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Extra bodies. The dialogue between living and non-living bodies 0

An express interview with puppeteer Duda Paiva

Māra Pāvula

Puppet designer, artist and director Duda Paiva is coming to Latvia this week and will be leading workshops on awareness – awareness of both the physicality of the inanimate object and the performer's physicality. The workshops are intended for students of puppetry theatre at the Latvian Academy of Culture, as well as for actors from the Latvian Puppetry Theatre. Titled “THE OBJECT SCORE”, the workshops study genre-crossing art forms consisting of object/puppet animation and dance. Before his visit to Latvia, Duda Paiva agreed to answer a few questions about the relationship between the body of the actor and the body of the puppet in his own work.

You have an accomplished background in dance – what brought you to puppetry? 

When I was 14, I obliged myself to learn about theatre studies. During my adolescence, my voice changed very much. It was difficult for me to recite texts. So, I became more like a physical clown during that time. That was why I started taking dance classes. Dancing came as a necessity for me to build my body in order to be able to express myself – since I could not really do much with my voice. Basically, the dancing thing came as a necessity. Some people, and a lot of theatre directors, say that I am an actor who can dance.

And when did puppetry come in? 

It was 1999. I was already in the Netherlands, and I had had a long career as a dancer. There was a production going on that was a collaboration between contemporary dance and puppet theatre. I guess dancing was not fulfilling me as much as I wanted as an actor. So, puppetry became a beautiful bridge linking me and my wishes of becoming an actor.

BLIND (trailer) by DudaPaiva Company

When you call it a bridge linking you to your wishes of becoming an actor, do you mean that the puppets help you to express things in a special sort of way that dancing or theatre could not?

For me, it is a different way of looking at it, which is based on the fact I was very sick when I was a child. Since childhood I have had a very severe eye problem. For some years, I was in the dark. And to have a puppet in my hand with fake eyes – it gives me a tremendous sense of relaxation. With a puppet in my hand I feel secure; I have this feeling of restfulness, of calmness. When I am in this state of calmness, my mind splits in two, three and four. I have a facility to have dialogues between these bodies, which I believe are around us. And the puppets – they represent these extra bodies. Again, the puppet is a necessity for me.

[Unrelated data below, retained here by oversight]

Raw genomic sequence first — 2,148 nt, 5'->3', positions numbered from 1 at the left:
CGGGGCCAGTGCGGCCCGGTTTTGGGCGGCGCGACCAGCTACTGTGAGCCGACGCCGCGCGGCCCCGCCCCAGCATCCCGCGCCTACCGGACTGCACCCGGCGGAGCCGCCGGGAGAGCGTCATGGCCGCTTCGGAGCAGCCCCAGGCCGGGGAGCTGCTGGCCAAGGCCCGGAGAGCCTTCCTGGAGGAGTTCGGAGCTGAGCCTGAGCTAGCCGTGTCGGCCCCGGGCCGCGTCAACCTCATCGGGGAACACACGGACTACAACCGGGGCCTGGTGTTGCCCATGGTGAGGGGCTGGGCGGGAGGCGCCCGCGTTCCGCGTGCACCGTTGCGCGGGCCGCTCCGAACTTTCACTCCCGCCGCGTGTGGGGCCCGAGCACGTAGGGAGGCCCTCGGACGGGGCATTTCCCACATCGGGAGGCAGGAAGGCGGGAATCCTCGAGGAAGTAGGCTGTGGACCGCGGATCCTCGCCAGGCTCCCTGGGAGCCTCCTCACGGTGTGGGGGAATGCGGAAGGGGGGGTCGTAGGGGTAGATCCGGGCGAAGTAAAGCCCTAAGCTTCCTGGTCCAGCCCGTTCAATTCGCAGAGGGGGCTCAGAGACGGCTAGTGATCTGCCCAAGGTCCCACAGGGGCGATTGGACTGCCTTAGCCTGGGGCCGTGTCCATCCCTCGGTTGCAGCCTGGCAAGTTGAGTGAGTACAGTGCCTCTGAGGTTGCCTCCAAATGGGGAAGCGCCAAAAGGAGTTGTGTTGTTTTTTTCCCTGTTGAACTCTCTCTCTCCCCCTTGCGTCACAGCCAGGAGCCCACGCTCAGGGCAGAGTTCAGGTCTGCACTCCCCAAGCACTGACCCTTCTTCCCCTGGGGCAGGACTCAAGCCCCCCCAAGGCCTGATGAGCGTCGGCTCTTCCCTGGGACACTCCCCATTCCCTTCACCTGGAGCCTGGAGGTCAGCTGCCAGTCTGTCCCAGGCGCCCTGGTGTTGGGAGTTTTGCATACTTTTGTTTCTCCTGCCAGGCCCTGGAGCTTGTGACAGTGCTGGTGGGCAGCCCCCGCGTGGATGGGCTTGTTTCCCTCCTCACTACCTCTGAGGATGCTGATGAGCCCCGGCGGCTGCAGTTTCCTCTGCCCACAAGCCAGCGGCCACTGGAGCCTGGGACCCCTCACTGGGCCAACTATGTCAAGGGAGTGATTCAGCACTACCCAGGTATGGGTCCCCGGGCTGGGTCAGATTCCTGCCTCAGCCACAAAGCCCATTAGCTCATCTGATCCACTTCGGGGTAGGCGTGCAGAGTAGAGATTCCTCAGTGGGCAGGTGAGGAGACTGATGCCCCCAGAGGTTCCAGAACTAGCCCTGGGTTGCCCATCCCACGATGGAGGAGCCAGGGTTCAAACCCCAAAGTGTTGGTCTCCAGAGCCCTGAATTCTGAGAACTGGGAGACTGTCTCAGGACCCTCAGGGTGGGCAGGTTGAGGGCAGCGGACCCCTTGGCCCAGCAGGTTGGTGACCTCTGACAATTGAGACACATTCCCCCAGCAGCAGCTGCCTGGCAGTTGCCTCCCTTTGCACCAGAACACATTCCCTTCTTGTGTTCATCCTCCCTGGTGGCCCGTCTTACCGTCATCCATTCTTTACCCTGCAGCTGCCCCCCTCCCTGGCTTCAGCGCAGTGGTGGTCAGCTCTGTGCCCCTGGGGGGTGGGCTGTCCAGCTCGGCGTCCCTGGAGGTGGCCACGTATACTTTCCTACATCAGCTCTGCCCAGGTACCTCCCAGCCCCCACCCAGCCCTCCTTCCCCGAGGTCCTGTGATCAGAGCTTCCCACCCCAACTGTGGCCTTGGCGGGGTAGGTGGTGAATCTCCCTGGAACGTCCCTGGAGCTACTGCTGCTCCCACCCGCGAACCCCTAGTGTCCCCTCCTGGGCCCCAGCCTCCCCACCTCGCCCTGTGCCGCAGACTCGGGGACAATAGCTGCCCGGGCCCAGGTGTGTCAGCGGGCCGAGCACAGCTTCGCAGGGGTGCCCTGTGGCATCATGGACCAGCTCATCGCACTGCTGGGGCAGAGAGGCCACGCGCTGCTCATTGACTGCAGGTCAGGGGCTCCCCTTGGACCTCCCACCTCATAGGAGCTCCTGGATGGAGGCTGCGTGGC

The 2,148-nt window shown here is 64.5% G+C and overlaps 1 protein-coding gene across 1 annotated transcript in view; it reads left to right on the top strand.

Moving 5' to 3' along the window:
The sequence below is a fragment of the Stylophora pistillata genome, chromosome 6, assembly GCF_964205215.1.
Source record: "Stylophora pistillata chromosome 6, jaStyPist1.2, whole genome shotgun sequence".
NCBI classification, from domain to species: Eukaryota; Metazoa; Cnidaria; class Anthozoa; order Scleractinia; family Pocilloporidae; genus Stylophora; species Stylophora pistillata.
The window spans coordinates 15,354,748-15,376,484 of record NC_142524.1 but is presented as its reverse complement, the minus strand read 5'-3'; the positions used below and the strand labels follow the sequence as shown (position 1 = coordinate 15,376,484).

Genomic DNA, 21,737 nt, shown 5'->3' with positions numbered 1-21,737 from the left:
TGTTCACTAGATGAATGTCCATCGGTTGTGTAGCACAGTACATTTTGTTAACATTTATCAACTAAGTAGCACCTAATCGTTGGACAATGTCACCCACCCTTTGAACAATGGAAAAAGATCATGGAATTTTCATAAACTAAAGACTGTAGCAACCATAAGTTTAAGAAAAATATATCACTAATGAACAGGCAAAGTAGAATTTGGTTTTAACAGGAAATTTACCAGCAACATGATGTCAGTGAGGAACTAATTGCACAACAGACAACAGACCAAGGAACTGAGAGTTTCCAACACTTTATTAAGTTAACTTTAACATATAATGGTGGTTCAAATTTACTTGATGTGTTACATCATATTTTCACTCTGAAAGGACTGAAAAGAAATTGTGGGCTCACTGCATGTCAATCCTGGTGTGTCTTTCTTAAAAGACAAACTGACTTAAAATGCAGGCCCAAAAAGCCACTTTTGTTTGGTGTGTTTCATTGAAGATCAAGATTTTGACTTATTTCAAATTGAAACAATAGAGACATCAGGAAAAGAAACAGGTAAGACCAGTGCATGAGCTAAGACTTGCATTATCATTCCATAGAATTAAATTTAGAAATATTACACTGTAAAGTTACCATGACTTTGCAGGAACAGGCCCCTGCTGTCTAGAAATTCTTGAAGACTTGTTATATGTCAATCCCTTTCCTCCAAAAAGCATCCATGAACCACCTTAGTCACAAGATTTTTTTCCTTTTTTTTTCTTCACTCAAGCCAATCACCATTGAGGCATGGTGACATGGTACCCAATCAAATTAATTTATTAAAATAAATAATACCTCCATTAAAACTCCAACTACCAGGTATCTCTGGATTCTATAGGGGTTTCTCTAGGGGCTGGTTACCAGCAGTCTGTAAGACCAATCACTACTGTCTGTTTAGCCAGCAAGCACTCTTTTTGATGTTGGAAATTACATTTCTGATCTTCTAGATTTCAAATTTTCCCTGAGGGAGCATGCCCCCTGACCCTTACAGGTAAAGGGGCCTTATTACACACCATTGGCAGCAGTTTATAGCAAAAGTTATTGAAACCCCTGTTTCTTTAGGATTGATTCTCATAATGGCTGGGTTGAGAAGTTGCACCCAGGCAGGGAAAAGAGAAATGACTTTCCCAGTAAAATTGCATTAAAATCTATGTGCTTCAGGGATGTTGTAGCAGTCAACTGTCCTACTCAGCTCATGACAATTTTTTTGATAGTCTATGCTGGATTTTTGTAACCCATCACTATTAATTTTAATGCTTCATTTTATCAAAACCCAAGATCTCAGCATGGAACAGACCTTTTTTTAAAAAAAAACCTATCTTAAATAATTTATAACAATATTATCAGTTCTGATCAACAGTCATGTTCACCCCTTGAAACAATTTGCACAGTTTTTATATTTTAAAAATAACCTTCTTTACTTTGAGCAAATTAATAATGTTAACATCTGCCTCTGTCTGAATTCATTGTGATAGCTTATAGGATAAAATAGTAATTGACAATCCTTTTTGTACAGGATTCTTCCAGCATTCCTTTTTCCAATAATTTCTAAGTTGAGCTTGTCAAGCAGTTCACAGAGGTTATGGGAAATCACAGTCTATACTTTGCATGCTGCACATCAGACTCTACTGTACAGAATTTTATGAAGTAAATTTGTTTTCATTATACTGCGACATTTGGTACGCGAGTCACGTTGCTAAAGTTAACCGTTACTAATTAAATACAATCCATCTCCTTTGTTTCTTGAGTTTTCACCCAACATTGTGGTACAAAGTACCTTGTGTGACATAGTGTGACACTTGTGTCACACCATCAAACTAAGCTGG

In your work, what is the role of your own body and its movement?

I believe that in theatre, there are many bodies. Our body is also a poetic body. And the body of a puppet is a different kind of poetic body. But what I find beautiful about the body of the puppet, especially the puppets that I work with, is that they carry within them an incredible, magical spectrum of poetry. They provide illusions that a normal body cannot. For example, they can shrink; they can become bigger if you stretch them; they change a lot with their expressions, much more than a normal actor can. And the body of the actor is the body with a lot of energy, with a lot of life. I find it beautiful – the dialogue between the living body (that is, the body of the actor) and the non-living body of the puppet. The guys who produced “War Horse”, they said something that is very true: “The great challenge for the actor on stage is to die, and the great challenge of the puppet on stage is to be actually alive”. So, the principles are somehow very connected, but the purposes are different. The system that is needed to get something out of these different poetic bodies is a different kind of system. I find it very beautiful, very theatrical, to play with life and death in such a poetic way – using the body of the actor and the body of the puppet.

Break a Legend by DudaPaiva Company

You make your own puppets from foam – it is quite a special technique. Can you tell me a bit more about how you make them?

I started to learn how to do it from my teachers at The Gertrude Theatre in Israel – by just observing them as they made their own puppets. So, I am quite the autodidact.

It is one big block of foam. It is like a sculpture. If you imagine somebody making a sculpture in marble, for example, they have to find the figure inside that block of marble. And that is what I also do. I treat these puppets as sculptures. Sometimes I call them living sculptures because I make a puppet out of one block. The process of making a human-sized puppet can take five to six weeks of working daily, for six hours a day. It is just a block of foam, a pair of scissors, and a lot of patience.

Are there any colleagues in contemporary puppetry that you find very interesting?

There are people who do something completely different. Nowadays, the most contemporary and interesting work is probably that being done by Gisèle Vienne, but she does not follow one technique. It is rather more the concept of how to use puppets and objects on stage. I like to see people like Neville Tranter and The Gertrude Theatre, who come with their own “luggage” of technique, because they can inspire people in terms of the technical aspects – as in the technicality of how to manipulate something, how to give life to a an object.

The beautiful thing about visual theatre, in general, but specifically with puppets, is that each person has their own world. It is not like the ballet, where you stand out from the crowd because you are a good ballet dancer. Here, it comes from the format. A puppeteer finds his own format, and that is why I find it to be such a beautiful and unique form of art.